Is Inflation Really Bottled Up?
In his Oct. 26 column, Robert Samuelson said a 1970s-era inflation breakout "ain't gonna happen this time," in part because "the Federal Reserve won't let it happen."
In fact, the Fed under Alan Greenspan has held interest rates below the inflation rate for the past several years. But negative real interest rates probably were the key policy mistake that ignited inflationary pressures in the 1970s.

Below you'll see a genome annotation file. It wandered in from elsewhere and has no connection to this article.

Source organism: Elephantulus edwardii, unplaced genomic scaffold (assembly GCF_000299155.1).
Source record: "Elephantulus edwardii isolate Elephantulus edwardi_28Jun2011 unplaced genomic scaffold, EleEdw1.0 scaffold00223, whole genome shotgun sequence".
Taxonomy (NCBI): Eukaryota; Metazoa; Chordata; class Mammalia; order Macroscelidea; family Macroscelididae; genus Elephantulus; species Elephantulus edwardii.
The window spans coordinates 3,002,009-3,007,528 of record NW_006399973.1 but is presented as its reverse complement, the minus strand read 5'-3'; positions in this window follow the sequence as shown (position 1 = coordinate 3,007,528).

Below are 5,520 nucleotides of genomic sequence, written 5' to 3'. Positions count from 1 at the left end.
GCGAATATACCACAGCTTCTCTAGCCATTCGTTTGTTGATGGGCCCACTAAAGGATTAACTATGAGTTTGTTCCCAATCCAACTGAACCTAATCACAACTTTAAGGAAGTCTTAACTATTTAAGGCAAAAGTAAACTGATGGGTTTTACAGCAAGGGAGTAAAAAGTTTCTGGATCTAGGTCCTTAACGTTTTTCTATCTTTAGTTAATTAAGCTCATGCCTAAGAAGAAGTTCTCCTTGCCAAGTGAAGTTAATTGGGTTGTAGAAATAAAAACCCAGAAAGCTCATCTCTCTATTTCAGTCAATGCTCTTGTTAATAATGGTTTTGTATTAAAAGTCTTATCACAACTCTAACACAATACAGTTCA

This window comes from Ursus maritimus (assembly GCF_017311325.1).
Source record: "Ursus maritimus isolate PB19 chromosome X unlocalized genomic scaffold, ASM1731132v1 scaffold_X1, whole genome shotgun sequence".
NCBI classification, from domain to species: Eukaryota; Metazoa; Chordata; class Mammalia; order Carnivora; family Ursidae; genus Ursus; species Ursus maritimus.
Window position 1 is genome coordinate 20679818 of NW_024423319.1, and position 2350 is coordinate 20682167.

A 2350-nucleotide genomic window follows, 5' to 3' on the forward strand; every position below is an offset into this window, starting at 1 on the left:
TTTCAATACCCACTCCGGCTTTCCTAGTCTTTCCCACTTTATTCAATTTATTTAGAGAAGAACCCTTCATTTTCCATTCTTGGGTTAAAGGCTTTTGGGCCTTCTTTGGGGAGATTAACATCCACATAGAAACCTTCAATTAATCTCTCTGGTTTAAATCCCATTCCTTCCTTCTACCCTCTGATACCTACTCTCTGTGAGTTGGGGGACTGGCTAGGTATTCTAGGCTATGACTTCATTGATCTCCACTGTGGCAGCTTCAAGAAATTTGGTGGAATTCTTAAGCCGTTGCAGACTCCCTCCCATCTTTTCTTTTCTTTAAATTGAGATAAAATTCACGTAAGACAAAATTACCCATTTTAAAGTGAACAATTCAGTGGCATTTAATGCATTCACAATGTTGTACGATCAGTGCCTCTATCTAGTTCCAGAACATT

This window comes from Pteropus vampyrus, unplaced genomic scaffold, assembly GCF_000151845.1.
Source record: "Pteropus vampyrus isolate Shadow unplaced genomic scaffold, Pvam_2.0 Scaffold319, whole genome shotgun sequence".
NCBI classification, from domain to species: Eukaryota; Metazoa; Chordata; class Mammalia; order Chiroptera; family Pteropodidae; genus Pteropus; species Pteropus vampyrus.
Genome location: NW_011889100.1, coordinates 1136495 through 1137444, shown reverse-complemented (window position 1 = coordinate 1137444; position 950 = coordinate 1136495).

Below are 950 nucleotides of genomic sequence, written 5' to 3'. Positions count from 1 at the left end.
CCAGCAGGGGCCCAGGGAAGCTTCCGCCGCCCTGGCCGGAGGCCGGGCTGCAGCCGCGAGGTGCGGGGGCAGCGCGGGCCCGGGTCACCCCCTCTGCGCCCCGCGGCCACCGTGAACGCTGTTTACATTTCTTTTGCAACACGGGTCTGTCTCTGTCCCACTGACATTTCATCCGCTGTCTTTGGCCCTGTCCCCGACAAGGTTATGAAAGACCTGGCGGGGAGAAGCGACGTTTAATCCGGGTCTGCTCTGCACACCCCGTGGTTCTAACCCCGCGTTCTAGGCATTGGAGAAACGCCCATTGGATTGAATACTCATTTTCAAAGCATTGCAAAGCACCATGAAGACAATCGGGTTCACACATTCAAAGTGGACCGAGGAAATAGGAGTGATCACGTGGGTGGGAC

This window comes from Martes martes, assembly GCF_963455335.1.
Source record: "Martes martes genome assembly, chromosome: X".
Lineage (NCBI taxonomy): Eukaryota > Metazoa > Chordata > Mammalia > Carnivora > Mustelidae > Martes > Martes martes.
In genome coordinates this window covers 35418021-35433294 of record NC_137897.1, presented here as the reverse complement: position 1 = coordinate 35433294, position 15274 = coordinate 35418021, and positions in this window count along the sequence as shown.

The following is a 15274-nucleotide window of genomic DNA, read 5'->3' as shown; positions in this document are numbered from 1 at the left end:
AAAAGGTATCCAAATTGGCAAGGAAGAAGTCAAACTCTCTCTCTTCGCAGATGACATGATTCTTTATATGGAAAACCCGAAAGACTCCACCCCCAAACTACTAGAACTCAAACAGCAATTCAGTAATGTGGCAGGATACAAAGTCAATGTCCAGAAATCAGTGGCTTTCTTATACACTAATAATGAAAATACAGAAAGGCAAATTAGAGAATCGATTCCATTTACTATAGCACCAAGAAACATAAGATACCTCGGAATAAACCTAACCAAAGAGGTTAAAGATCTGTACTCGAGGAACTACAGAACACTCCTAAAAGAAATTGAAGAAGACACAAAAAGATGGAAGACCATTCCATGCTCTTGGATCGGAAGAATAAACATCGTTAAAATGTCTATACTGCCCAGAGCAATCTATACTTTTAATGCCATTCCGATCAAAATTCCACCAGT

Today, as in the '70s, we also have a huge demographic bulge -- the "echo boom" of the baby boomers' children, this time combined with millions of immigrants -- entering the housing market and bidding up prices. And we obviously have another oil price shock akin to those of the '70s.
Other parallels include a weak dollar, a huge trade deficit, an enormous structural deficit in the federal budget, and an expensive and seemingly endless war. One factor worsening inflation today that was not present in the 1970s is the rapid growth of the Chinese and Indian economies, which is pushing up prices of industrial and agricultural materials. Copper prices, for instance, recently reached a record high before retreating.